- © 2013 by the Seismological Society of America
Following the social‐media rule that “it is not an official relationship unless it is on Facebook,” I posted a message there on 16 July 2013, the day after I officially became the next editor‐in‐chief (EIC) of Seismological Research Letters (SRL). In response, I got feedback and encouragement saying that my new post will come with lots of positive aspects (one from former EIC Sue Hough)—and some warnings that it will be time consuming or sometimes I may receive calls from angry authors whose manuscripts were turned down. About two months have passed, and I have experienced a mixture of most of these things—except the angry phone calls. Perhaps it is safe to say, “So far so good.”
I would like to thank the Seismological Society of America (SSA) for giving me this chance to serve the community. In my view, SRL is a unique journal that helps seismologists around the world to better communicate among us and with the general audience. SRL has enhanced its reputation by increasing its impact factor and broadening its readership, through the leadership and hard work of previous EICs, associate editors (AEs), and managing editors. I feel honored and somewhat humbled (and slightly terrified) to take the helm from the former EIC Jonathan Lees.
One of the questions I ask most frequently these days is: "Is this manuscript suitable for SRL, or is it better suited for a more research‐oriented journal?"
One of the questions I ask most frequently these days is, “Is this manuscript suitable for SRL, or is it better suited for a more research‐oriented journal?” After talking with several former EICs and others, I think I have a better idea which articles belong to SRL. First, an SRL article should be informational and of interest to a broad cross section of the SSA community. Second, an SRL article serves as informal communication among seismologists and to people outside our field. Finally, an SRL article provides a service to other researchers or studies. These include, but are not limited to, description of a newly available dataset from a recent experiment or analysis, development of seismic instrumentation, and release of new computer codes and programs. Any articles focusing on original seismological research should go to either Bulletin of the Seismological Society of America (BSSA), or the Eastern Section of SRL, which publishes articles pertaining to eastern North America earthquakes and intraplate seismotectonics. If you are still not sure whether an article belongs to SRL or BSSA, feel free to ask. I will work with BSSA EIC Diane Doser and SRL Eastern Section Editor Martin Chapman to make sure each article ends up in the right journal/place.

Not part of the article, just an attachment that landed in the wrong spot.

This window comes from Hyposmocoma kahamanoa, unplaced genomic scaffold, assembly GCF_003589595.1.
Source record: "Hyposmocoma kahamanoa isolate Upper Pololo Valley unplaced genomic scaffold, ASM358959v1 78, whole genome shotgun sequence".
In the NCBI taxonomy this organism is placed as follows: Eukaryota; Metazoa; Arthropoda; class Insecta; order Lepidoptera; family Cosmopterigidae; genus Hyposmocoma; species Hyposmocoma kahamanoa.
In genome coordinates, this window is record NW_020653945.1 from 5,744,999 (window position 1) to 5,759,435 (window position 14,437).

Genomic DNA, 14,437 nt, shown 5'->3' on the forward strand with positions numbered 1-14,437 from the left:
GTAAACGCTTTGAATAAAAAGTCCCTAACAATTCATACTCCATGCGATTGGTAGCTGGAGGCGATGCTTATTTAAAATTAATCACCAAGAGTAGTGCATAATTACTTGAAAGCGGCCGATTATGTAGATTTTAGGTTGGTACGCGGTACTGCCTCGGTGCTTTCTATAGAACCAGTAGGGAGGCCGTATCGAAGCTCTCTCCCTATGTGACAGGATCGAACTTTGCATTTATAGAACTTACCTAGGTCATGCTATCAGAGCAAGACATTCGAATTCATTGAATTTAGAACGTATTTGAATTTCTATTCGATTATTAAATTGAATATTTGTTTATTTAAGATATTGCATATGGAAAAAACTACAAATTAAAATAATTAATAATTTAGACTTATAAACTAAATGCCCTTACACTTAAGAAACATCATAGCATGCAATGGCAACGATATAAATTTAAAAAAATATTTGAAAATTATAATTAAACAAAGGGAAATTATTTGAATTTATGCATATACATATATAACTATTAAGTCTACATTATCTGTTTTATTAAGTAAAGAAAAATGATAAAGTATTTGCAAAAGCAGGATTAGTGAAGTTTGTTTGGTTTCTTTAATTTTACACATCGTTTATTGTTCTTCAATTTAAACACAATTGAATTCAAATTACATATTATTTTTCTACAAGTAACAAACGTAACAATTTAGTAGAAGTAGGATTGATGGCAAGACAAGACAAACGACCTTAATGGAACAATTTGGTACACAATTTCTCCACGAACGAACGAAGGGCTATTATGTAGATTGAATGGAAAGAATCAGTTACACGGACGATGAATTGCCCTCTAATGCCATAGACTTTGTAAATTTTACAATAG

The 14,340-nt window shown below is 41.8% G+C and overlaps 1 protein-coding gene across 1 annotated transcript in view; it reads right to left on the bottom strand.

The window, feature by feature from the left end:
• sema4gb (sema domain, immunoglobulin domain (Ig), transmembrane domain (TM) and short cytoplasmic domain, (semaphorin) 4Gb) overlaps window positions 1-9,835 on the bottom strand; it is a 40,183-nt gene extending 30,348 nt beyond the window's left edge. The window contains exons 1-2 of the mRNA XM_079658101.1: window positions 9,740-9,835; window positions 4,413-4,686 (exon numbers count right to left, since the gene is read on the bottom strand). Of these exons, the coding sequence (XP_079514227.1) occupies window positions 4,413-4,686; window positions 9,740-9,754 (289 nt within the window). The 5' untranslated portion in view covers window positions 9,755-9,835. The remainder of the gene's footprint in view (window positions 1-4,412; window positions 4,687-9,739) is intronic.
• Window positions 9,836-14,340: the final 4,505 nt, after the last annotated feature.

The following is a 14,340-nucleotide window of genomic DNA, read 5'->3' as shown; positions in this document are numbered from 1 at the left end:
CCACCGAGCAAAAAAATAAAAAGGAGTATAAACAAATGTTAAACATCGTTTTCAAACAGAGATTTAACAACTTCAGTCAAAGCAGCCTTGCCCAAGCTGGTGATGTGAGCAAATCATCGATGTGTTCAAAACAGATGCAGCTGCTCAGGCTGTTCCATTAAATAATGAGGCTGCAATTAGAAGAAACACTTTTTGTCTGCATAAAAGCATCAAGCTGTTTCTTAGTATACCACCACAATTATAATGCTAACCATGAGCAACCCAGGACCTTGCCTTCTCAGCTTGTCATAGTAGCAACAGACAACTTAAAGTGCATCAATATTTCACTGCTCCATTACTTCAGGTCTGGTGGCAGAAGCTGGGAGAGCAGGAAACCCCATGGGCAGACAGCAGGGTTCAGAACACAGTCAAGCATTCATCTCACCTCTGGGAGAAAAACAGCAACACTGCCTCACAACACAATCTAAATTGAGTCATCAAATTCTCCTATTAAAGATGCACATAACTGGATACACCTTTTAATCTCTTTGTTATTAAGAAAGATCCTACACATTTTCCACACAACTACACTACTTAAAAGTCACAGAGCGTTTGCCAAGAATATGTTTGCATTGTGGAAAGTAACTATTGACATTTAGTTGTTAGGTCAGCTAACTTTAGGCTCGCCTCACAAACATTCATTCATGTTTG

I would like to point out that SRL is always interested in publishing articles or focus sections with preliminary results of recent earthquakes or other events and topics of major public interest. We will publish these articles or focus sections as quickly as possible. These SRL articles differ from those that show up in a special issue of BSSA or other journals in that they contain preliminary results that are useful for other researchers in the short term, and they are likely to be updated later with more detailed analysis and/or additional data. In other words, SRL publishes papers that are timely and perhaps useful for more immediate use, while BSSA (and other research journals) publishes more final results that are valid for a much longer time.
In addition to contributed articles on broad seismological topics, SRL is also the place for news about seismology and seismologists in the United States and around the world; opinion pieces on interesting topics; the SSA annual meeting announcements, abstracts, and reports; and the meeting calendar. Hence, SRL is not like Geophysical Research Letters (GRL), which publishes only concise research letters that are likely to have immediate impact to other studies. Instead, SRL serves as a forum for informal communication among seismologists and others, much like Eos Transactions for the American Geophysical Union (AGU), Physics Today for the American Institute of Physics (AIP), The Leading Edge for the Society of Exploration Geophysics (SEG), and GSA Today for the Geological Society of America (GSA).
Through my tenure as the EIC of SRL, I would like to achieve the following goals. First, speed up the review/publication process for all submitted manuscripts.